Here we are...

Just off the Port Bow—a place of uncertainty, adventure, and insight. Thank you for your ears, eyes and hearts. I hope to bring compassion, grace and beauty to your day.

Please tell me what works!

Twice in my pastoral career have I "lost it" in the pulpit.  Twice that I can remember.  Well, one other time, and that was at a funeral, and that story will need to remain underground for the time.

The most recent incident was during a sermon on Pity.  I realized that what I was saying to the congregation was hitting me at the deepest levels.  I was coming unglued.  Mentally, emotionally and spiritually.  No one in the congregation was the wiser.  I masked it well, it seems.  But, on the way home I called a close friend and asked him to give me the number of this psychologist he knew and respected.  Because I still have a recording of that sermon I can date the breakdown.  Two years of intense therapy ensued, and has been life changing.

The earlier incident of losing it was not during a sermon, but it was from a pulpit at announcement time.  I am one of those pastors who hates announcements.  I know all the reasons for doing them, and including them carefully in the worship program....I still hate them.  Which ones to include, invest in, reject out of hand, or forget.

I had been asked, just before the service started- natch- to announce a class on "self control" to be offered by a gentleman in the church who was good at this sort of class.  Fair enough.  Into the pulpit I ascended, out from my pocket drew my notes, and into the fray I charged (get these blasted things out of the way quickly and get back to the business at hand, worshipping God).

When I got to the words "self control" I lost it.  I am a Past Master (and present) OCD Control Freak. I have cornered the market.  No one can out control me.  I learned from the best (may they rest in peace...and I am talking about you, mother) and have carefully studied the craft my entire life.  Now, someone in our church was to give a class on self control.  This was too much.  It was too funny.

I am a recovering alcoholic.  I am used to going into a room full of people and saying, "Hi, I'm Peter. I'm a recovering alcoholic".  I now imagined a room full of folk gathered around the altar of self control, confessing their addiction to obsessive compulsive tendencies, and to manipulative relationships.  I could see myself leading the way; getting it all out on the table.  "Hi, Peter."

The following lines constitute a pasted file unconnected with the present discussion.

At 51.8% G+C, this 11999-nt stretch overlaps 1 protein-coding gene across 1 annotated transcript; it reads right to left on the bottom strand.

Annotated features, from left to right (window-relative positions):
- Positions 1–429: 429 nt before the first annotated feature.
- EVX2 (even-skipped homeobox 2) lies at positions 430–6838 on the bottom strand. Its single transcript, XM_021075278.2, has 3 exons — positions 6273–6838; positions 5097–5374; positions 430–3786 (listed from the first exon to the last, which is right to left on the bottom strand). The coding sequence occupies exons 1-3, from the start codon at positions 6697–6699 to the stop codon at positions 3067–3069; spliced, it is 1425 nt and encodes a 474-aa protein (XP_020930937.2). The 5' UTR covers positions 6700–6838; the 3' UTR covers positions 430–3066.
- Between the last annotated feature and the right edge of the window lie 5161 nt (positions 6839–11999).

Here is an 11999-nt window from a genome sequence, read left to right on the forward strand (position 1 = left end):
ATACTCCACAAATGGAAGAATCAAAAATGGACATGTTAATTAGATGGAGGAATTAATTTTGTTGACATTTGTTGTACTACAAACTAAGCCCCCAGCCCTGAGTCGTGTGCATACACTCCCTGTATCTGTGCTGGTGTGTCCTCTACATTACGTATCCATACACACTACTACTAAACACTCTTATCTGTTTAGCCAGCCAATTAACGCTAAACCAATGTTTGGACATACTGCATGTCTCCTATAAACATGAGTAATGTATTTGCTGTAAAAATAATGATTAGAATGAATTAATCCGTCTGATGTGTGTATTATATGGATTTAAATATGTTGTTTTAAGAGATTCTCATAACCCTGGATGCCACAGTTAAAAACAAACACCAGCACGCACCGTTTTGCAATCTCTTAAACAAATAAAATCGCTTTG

As a rule clergy are not supposed to fall on the floor of the pulpit in uncontrolled hysterics, unless you are a part of the current "laughing gospel" thing, in which case everyone in the church is writhing on the floor with you.  This was not that kind of a church.

I tried to regain my composure, and fell back to the floor convulsed.  The elders gathered around, some wondering, I'm sure, if we were maybe going to become one of "those" churches.  The congregation, being a group of really wonderful and loving folk, took it all in stride.  They trusted me, and sensed that it was OK to laugh along with me.

Eventually I pulled it together, apologized to the gentleman to be leading the group on (well, I didn't say the words....I knew better)...and carried on with the rest of the service.

What do these two incidents have in common, beside the obvious "losing it" dynamic?  It is the response, isn't it?  My laughable lack of self control and my soul busting cry for pity both demanded some sort of response.  Getting it together was not going to work.  Working on my failings was not going to work.

In fact, I have tried just about every spiritual discipline there is to deal with impulsive, compulsive, and self-pitying behaviors and attitudes.  None of it really works in the long term.  None of it.

Not the will.  Certainly not good intentions.  Not retreats, programs or self-help books.  Not theology or spiritual counsel.

(I have been sober for 30 years, but am no longer active in AA.  I do believe that some of what I have found that works might have been found in those rooms....I just don't know, it wasn't my road.)

There is really only one thing which has helped me in any tangible and lasting way.  Compassion for Self.

Self pitying arises out of the despairing possibility that one can never escape one's weaknesses; the impulses, compulsions, fears, or needs to control, which define the lives of so many.  It is a hopeless cycle.  I can cite chapter and verse on this law of human nature.

I am now learning that Chapter One, Verse One of inner healing is all about Compassion (grace as it is focused by the self on the self).

This sounds suspect and too simplistic.  Please note that I said this is just the first verse of the first chapter.  The Prologue to John's Gospel says much the same.  Or this, from one of John's epistles, "God is love, and he who abides in love, abides in God, and God in him."

Embracing this Great Compassion works for me.  I have not sworn off my OCD, controlling or self-pitying tendencies.  I have placed them in a new and hopeful context.  And, right now, it seems to work.  If progress is made, it is made in the context of The Great Compassion.  If compulsions are avoided, they are so in the context of The Great Compassion.  If self pity is on the back burner it is not removed from the warming oven of The Great Compassion.

The Great Compassion surrounds all, works through all, and is in all.

I'm going for it.

Background Noise

Getting Out of your own Way